Scotland’s only three-weight world champion remains the holder of the WBA super-lightweight crown after Ricky Burns out-boxed and out-thought aggressive challenger Kiryl Relikh to gain a unanimous points win in Glasgow.
In a tough defence of his title, the 33-year-old Coatbridge fighter was made to scrap for every inch of the ring to record a victory that now puts him on track for a long-awaited showdown with Adrien Broner in Las Vegas.
Outworked for most of the fight by an opponent seven years his junior, Burns deployed all of the ring craft he has acquired in a 46-bout career to set up at least the possibility of that much-discussed super-fight.
Burns, who stepped into the ring to defend his crown and a record of 40 wins, had been odds-on favourite to see off a fighter whose undefeated record had undoubtedly been open to question.
Sure, he’d beaten every guy placed in front of him, while a KO count of 19 in his 21 fights to date suggested that the Belarusian would pack plenty of power. Yet his CV wasn’t exactly stocked with well-kent names; he was taking a huge leap in class by challenging Burns.
Judge one: 118-110 in favour of Burns
Judge two: 116-112 in favour of Burns
Judge three: 116-112 in favour of Burns
Burns wins by unanimous decision
In front of a roaring crowd who belted out the most beery rendition of Flower of Scotland this side of tonight’s World Cup qualifier at Hampden, Burns spent a great deal of the first round trying to adjust to the relentless go-forward aggression of Relikh, who had arrived in Glasgow promising ‘a war’.
Things did not improve for the champ in the second, with his attempts to establish some counter-punching rhythm messed up by the challenger’s sheer energy. At this early stage, it looked as if Burns’ best bet may be in hoping that Relikh – who had taken three attempts to reach the 14-stone limit at the weigh-in – simply punched himself out.
With former two-weight world champion Ricky Hatton in his corner, constantly offering advice and instruction in between rounds, there was little chance of the younger man losing focus.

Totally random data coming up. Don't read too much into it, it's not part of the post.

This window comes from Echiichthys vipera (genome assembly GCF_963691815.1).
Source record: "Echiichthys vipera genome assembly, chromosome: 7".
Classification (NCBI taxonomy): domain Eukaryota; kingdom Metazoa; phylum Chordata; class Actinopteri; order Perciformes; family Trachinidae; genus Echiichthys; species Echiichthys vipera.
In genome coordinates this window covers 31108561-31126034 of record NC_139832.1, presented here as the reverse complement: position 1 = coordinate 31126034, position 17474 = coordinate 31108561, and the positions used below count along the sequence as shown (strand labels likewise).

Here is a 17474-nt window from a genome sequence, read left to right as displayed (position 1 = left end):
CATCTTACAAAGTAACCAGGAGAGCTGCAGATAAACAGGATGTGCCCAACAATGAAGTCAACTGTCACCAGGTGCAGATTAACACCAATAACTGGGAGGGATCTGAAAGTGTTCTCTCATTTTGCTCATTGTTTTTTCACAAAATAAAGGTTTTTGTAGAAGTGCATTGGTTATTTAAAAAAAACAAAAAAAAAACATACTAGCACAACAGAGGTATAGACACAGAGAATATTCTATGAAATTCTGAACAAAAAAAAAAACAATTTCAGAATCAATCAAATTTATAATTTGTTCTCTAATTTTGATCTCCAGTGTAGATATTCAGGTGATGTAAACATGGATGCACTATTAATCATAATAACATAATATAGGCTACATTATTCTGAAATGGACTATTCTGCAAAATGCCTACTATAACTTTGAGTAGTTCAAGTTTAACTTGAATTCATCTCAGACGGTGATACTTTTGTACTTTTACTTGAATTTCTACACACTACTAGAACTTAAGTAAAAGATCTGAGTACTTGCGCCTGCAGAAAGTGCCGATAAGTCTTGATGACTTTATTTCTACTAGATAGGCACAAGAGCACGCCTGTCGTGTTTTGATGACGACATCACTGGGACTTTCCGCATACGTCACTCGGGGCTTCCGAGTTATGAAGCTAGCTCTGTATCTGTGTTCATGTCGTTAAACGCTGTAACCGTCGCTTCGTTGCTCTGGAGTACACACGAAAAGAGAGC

If rounds three and four were better for Burns, though, the fifth looked like a potential breakthrough. Sure, Relikh was still throwing more punches – but now the champion was finding his range, getting his shots through, doing some damage.
The crowd grew quiet, even subdued, as neither fighter produced much in the sixth and seventh. Consider it the lull before the stormy eighth, when Burns finally looked capable of changing the momentum of the entire fight.
Three times he connected with big right hands to the head of Relikh. Throw in a left as part of a combination that had the challenger hanging on, and it looked as if the Scot was only going to grow in confidence.
Relikh came out swinging in the ninth, looking for the knock-out that he might have needed now. He looked more ragged, a little desperate. And vulnerable. A warning for deliberately throwing his shoulder into the face of Burns contributed to the impression of a man who, for all his efforts, was running out of options.
Yet the tenth was the Belarusian’s best round since the opener, as he threw heart and soul into this title shot, catching Burns with a big left that hurt him more than he’d ever admit.
And the champ’s legs definitely wobbled in a penultimate round that saw some tremendous toe-to-toe exchanges. In a fight that had swung this way and that, was there one more shift in store for the final, defining, three minutes?
When it came down to it, for all of the wild swings thrown by Relikh, Burns was still the more accurate. He scored. He landed punches on the chin of his opponent. He was the better boxer – and still the champion.
All three ringside judges saw it that way, one calling it by a 118-110 margin, the other two scoring it 116-112. If the first of those seemed generous, it’s worth remembering that only scoring punches count.
The Burns fight came at the end of an evening which had begun with a fitting tribute to Iron Mike Towell, whose death just a week earlier was marked by the traditional ten-bell salute and raucous applause by a growing crowd who had gathered for the big bouts on the undercard.
Among wins for Scott Cardle, Dillian Whyte, Lewis Paulin and Stewart Burt, the most dramatic performance came from Kieran Smith, the former Team Scotland Commonwealth Games fighter, who knocked out Robert Asagba with the very first punch of their middleweight contest – scheduled for six rounds – after just 18 seconds.